Enhancing gene delivery with nanoparticles could ultimately lead to a cure for Alzheimer's

(Nanowerk Spotlight) A number of neurodegenerative disorders, such as Parkinson's or Alzheimer Disease, may potentially be treated by gene therapy, i.e. the delivery of therapeutic genes to neurons. Currently, the most common carrier molecules to deliver the therapeutic gene to the patient's target cells are viruses that have been genetically altered to carry normal human DNA. Overall gene delivery efficiency is typically low for nonviral vectors. New research undertaken at The Johns Hopkins University offers a systematic approach to understanding the gene delivery process in neurons and explores the intracellular barriers to nonviral gene delivery and possible ways to improve their effectiveness.
The development of nonviral vectors (the delivery tools) is attractive due to the potential for improved safety, reduced ability to provoke an immune response, ease of manufacturing and scale up, and the ability to accommodate larger DNA molecules compared to viral vectors. However, synthetic systems such as polymer-, lipid- and peptide-based gene carriers are typically much less efficient in delivering genes to primary neurons compared to viral vectors. Thus, identifying bottlenecks to efficient nonviral gene delivery in transfection-resistant neurons and testing of new vectors are priorities.
Much work has been done already to improve gene delivery into central nervous system (CNS) neurons to treat neurodegenerative disorders using various gene delivery systems with several therapeutic agents. Nevertheless, so far there have been no systematic studies investigating the individual intracellular barriers, which should be the guideline for the design of future gene vectors for CNS therapy.
Gene delivery is a complex process with many possible rate-limiting steps. After cellular uptake by endocytosis, the gene carrier must traverse the expansive and molecularly crowded cytoplasm to reach the nucleus. The biophysical and biological mechanisms underlying the intracellular transport of gene carriers remain largely unknown, which limits the ability to make rational modifications to gene carriers for improved gene delivery. (Source: Advanced Drug and Gene Delivery Group, Prof. Hanes, The Johns Hopkins University Group)
"In our recent study we systematically examined several potential intracellular barriers that may limit the effectiveness of polymeric gene carriers" Professor Justin Hanes from The Johns Hopkins University in Baltimore explained to Nanowerk.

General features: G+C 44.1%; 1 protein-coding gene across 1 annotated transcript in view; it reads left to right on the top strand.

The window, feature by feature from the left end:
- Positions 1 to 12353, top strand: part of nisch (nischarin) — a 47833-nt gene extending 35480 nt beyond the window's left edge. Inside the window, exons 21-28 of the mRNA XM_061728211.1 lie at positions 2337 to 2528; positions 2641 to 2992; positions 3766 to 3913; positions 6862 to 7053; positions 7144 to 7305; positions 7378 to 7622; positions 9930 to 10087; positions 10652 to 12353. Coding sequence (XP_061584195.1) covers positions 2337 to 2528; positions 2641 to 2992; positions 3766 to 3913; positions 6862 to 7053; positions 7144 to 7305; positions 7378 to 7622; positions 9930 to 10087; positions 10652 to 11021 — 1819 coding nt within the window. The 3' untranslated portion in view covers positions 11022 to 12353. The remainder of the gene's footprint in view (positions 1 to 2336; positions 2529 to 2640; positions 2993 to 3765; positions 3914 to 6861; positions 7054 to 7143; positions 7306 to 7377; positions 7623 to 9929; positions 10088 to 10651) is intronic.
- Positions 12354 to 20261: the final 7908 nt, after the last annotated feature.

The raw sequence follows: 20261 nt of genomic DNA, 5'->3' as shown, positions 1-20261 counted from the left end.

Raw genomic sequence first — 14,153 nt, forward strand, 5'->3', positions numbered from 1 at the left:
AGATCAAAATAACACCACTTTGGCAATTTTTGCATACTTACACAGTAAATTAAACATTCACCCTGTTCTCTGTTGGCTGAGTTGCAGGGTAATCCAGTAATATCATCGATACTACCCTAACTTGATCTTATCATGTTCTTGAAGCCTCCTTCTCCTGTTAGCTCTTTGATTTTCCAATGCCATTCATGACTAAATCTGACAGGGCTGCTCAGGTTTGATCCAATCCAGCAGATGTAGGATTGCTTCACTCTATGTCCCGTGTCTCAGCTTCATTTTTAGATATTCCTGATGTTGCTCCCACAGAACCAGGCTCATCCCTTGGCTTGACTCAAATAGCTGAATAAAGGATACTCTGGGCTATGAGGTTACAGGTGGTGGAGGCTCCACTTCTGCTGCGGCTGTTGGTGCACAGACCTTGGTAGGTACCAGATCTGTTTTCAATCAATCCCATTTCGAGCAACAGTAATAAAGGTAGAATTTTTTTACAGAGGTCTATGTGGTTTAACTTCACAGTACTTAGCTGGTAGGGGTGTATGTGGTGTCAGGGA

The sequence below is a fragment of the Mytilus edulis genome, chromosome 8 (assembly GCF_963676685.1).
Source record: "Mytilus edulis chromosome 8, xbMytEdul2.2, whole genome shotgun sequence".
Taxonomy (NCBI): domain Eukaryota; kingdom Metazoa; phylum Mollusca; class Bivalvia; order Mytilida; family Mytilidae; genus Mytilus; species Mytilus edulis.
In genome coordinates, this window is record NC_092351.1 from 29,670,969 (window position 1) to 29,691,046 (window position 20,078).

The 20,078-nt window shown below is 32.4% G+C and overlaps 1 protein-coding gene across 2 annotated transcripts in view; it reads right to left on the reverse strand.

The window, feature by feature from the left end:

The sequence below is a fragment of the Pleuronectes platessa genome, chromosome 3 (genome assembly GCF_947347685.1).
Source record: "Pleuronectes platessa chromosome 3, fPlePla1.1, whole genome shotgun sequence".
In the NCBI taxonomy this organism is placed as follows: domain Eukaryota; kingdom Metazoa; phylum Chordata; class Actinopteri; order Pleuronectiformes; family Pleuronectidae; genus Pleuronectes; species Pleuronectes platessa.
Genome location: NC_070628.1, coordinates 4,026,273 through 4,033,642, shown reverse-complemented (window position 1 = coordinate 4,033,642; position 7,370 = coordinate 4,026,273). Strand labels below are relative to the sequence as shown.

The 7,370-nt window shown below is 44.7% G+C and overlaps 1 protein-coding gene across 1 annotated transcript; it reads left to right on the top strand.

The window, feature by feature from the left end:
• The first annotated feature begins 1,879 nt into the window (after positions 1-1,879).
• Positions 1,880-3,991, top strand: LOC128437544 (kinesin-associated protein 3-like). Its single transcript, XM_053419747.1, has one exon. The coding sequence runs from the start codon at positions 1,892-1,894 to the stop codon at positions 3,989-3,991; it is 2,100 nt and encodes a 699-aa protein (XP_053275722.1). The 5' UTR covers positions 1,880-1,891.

Jung Soo Suk, first author of a paper describing this recent study, elaborates: "In general, potential barriers include cellular uptake, intracellular transport, endosome escape and nuclear import. Based on the mechanistic studies performed by us, we identified cellular uptake as one major barrier that hampers efficient gene delivery in differentiated neurotypic cells."
The paper, titled "Gene delivery to differentiated neurotypic cells with RGD and HIV Tat peptide functionalized polymeric nanoparticles" was published in the June 12, 2006 online edition of Biomaterials.
To overcome this cellular uptake barrier, the researchers incorporated targeting peptide (i.e. RGD or HIV Tat-1 peptide) to their polymeric gene carriers to endow them with some desirable "virus-like" properties. They found that attachment of both peptides improves cellular uptake substantially.
Polycationic polymers have shown significant promise as non-viral gene delivery vectors. PEI is currently the most popular polymer used to deliver genes into various cell types, including neurons. PEI is able to condense genes into small nanoparticles and protect the DNA from degradation by nucleases. In addition, the cationic nature of PEI facilitates entry of these gene vectors into cells.
"Surprisingly" says Hanes, "RGD peptide attachment to our gene carrying nanoparticles improved both uptake by neurotypic cells and the escape of the particles from lysosomes. Lysosomes typically degrade gene carriers and prevent them from delivering their DNA payload to the cell nucleus, the target site within the cell for gene therapy."
Hanes cautions that this work is still in its early stages and many more obstacles must be overcome. Suk points out that in order to accomplish the ultimate goal of successful clinical application, a thorough investigation of CNS gene delivery mechanisms in vitro and in vivo must be conducted.
While this research at Johns Hopkins deals with intracellular barriers, gene vectors in practical applications need first successfully overcome several barriers outside the cells before they reach the target cell itself.
"Future work in the line of this study" says Suk, "will include the selection of the optimal administration method and the investigation of extracellular barriers that gene vectors may encounter following the administration. Extensive and systematic approach toward the field will ultimately guide us to design "virus-like" gene vectors without the drawbacks of viruses including safety issues."
Specifically, Hanes sees the research in this field focusing on improved biomaterials that are more efficient while remaining safe to use in the CNS; improved basic understanding of the remaining bottlenecks to efficient gene delivery, both inside the cell and outside; and studying the most promising particles in animal models of disease.
Michael Berger By – Michael is author of three books by the Royal Society of Chemistry:
Nano-Society: Pushing the Boundaries of Technology,
Nanotechnology: The Future is Tiny, and
Nanoengineering: The Skills and Tools Making Technology Invisible
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